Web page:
Film Review: Nina

Dwight Brown | 5/9/2016, 5 p.m.
If you haven’t picked up a copy of “I Put a Spell on You: The Autobiography of Nina Simone,” now ...
Zoe Saldana stars in “Nina.” (RLJ Entertainment) (RLJ Entertainment)

— If you haven’t picked up a copy of “I Put a Spell on You: The Autobiography of Nina Simone,” now is a good time to read it and let Simone reflect on her life, with her own enlightening words. If you haven’t seen the Oscar-nominated, bio-documentary film What Happened, Miss Simone?, it’s on Netflix and it is very moving. Enlightening and moving are two descriptive words that will never be associated with the misconceived and misguided endeavor that is Nina.

This bio/film gained controversy early on for its unlikely casting of Zoe Saldana (Avatar). Photos of her darkened skin and prosthetic nose hit the Internet and caused a firestorm of debate. Why couldn’t the producers find a dark-skinned actress to play Nina? What difference does it make if an actress needs heavy makeup and special effects to play a role?

As the movie opens, Nina Simone (Saldana) is pissed. She’s broke and is not receiving royalties for her music. She and her manager Henry Edwards (Ron Guttman) are in her record company office when she confronts an executive, who in a very blasé tone tells her she signed away her rights a long time ago. Simone reaches into her purse, grabs a gun and points the muzzle at the quivering suit.

Next thing she knows she is in a psychiatric hospital, tied down because of her outbursts. Clifton Henderson (David Oyelowo), a young nurse, befriends her. Before he can barely give her an injection, she offers him a job as her assistant, at $2000 per week, and they run off to her home in the south of France. The formerly pleasant Nina turns into a tyrant, demanding champagne 24/7, refusing to take the drugs that manage her manic-depression and rarely eating. With her mood swings, it’s no wonder few agents and clubs will book her and when they do, she is a ticking time bomb.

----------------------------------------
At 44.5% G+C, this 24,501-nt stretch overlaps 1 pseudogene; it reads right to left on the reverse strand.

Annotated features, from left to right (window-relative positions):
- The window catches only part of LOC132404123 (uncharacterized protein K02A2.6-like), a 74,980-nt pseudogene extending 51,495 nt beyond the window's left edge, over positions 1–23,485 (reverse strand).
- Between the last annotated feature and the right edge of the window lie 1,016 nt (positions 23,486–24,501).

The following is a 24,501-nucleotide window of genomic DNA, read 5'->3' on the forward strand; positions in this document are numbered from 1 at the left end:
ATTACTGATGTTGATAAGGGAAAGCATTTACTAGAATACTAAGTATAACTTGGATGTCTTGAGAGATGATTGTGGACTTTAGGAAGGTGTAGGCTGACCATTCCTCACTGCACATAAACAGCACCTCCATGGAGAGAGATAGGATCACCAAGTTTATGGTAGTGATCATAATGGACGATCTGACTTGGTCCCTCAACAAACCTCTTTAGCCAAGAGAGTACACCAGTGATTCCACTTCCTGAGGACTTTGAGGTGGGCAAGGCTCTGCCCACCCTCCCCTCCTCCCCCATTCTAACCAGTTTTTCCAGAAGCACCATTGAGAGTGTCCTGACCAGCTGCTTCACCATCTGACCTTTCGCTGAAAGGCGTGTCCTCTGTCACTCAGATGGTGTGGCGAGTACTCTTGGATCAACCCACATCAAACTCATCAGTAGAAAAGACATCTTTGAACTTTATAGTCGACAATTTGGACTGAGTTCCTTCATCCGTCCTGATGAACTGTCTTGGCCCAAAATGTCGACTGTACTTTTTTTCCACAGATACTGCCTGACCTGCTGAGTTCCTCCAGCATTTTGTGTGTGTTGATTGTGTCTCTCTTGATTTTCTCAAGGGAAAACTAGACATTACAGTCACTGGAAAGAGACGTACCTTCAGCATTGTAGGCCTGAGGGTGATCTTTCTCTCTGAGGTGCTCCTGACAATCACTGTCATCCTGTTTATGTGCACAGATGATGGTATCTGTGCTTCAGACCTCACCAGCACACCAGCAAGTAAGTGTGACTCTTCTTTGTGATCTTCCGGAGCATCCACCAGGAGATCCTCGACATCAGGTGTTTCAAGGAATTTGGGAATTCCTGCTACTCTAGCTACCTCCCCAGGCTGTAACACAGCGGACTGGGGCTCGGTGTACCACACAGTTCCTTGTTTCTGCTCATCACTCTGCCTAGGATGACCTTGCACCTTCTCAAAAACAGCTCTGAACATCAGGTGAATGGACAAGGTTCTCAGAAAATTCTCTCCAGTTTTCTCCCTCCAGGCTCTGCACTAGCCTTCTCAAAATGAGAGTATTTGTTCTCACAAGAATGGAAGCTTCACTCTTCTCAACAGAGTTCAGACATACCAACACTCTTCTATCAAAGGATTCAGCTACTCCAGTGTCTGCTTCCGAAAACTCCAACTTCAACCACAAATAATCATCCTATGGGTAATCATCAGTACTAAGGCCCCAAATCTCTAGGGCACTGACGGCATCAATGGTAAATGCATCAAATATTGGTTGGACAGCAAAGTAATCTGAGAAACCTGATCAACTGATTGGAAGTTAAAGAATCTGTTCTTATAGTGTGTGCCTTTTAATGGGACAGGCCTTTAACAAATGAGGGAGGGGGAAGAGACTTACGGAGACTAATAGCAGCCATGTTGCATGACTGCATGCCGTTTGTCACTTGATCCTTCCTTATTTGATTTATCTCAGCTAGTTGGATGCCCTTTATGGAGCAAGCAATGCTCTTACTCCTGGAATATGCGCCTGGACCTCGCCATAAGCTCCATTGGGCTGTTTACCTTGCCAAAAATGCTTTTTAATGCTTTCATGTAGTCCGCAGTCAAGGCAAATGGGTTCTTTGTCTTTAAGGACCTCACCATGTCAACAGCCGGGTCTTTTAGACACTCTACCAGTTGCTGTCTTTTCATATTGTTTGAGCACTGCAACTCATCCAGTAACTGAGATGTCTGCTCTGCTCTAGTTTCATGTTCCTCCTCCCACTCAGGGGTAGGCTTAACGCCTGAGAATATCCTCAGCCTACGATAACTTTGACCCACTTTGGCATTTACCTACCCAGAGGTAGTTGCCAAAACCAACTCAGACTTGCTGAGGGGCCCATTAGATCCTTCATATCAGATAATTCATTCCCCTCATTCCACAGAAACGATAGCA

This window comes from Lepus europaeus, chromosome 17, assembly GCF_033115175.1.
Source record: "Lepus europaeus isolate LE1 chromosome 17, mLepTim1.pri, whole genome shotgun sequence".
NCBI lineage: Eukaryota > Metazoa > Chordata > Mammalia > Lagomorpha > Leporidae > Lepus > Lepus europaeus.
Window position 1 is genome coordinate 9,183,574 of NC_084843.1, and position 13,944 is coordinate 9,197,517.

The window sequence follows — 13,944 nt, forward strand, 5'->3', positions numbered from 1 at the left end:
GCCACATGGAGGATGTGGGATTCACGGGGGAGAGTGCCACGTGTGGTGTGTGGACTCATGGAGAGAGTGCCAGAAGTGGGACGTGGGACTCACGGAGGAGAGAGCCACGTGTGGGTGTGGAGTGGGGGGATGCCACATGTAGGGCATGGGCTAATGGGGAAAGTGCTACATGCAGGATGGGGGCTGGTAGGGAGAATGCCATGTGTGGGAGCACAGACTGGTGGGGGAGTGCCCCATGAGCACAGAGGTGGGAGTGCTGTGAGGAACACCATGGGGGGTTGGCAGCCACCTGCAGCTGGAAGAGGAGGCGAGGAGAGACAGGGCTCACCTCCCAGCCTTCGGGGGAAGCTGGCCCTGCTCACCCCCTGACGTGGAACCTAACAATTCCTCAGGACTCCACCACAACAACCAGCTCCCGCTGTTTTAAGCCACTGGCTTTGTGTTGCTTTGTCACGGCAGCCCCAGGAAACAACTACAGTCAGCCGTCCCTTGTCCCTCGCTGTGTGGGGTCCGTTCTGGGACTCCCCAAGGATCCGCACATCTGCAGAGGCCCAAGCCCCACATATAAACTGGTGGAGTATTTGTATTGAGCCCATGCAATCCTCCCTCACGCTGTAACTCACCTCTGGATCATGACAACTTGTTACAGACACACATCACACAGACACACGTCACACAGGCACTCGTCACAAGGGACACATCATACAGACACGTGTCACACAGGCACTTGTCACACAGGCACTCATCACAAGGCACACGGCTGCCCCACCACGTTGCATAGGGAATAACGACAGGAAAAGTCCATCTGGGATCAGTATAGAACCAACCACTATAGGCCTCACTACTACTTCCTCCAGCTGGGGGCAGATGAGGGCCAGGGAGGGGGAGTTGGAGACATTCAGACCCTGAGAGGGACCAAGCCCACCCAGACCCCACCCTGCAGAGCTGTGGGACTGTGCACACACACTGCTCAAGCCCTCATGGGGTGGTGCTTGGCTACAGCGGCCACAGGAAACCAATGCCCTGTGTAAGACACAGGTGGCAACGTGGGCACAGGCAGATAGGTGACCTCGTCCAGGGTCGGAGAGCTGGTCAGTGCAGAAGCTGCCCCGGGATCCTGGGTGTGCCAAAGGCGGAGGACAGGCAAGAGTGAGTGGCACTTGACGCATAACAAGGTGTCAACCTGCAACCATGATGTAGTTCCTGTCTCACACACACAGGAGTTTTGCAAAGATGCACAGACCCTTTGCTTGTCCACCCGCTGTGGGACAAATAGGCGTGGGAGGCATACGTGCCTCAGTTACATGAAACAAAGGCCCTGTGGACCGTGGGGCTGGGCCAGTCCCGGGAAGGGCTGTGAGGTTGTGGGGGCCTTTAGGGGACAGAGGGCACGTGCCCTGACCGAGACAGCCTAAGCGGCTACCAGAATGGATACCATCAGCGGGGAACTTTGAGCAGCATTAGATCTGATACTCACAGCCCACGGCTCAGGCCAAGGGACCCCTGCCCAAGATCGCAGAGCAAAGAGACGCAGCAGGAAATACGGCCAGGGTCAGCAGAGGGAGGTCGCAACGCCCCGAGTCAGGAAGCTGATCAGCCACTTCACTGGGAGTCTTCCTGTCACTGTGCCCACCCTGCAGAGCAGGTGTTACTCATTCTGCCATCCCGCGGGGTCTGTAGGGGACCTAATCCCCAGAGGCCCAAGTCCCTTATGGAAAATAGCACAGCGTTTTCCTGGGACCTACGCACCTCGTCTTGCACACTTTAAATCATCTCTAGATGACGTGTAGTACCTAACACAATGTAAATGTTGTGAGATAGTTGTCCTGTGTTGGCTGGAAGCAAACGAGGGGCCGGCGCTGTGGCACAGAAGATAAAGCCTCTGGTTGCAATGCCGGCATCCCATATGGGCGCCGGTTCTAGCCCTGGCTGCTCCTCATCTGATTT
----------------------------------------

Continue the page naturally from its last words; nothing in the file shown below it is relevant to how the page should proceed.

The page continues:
In memories and recollections, the sixty-something Simone recalls her friendships with Richard Pryor (Michael Epps) and Lorraine Hansbury (Ella Thomas), her associations with Martin Luther King, Jr., and Malcolm X, her station on the frontlines of the Civil Rights movement. In present day, she is confounded that her relationship with Clifton is never more than platonic. She wants more, and clearly he can’t oblige. He becomes her manager and tries to resuscitate her career. Reluctantly she goes on that journey with him.

The rights and wrongs of Saldana’s performances are glaring. She infuses a rebellious nature, sadness, courage and craziness in her interpretation of Simone, successfully rekindling some of the temperamental artist’s spirit. Wisely, the production does not rely on Simone’s voice for the singing and lets the actress do her own vocals. Though she doesn’t sound like Simone when she talks or performs, her singing is sweet and jazzy. On the other hand so much of her performance seems affected and unnatural. The same can be said of her accent, which fluctuates with the wind. And she never looks like a 60-year-old woman. Ethan Hawke created an unquestionable illusion of jazz great Chet Baker in “Born to Be Blue,” without ever physically looking like the trumpet player. Saldana’s acting lacks that kind of uncanny magic.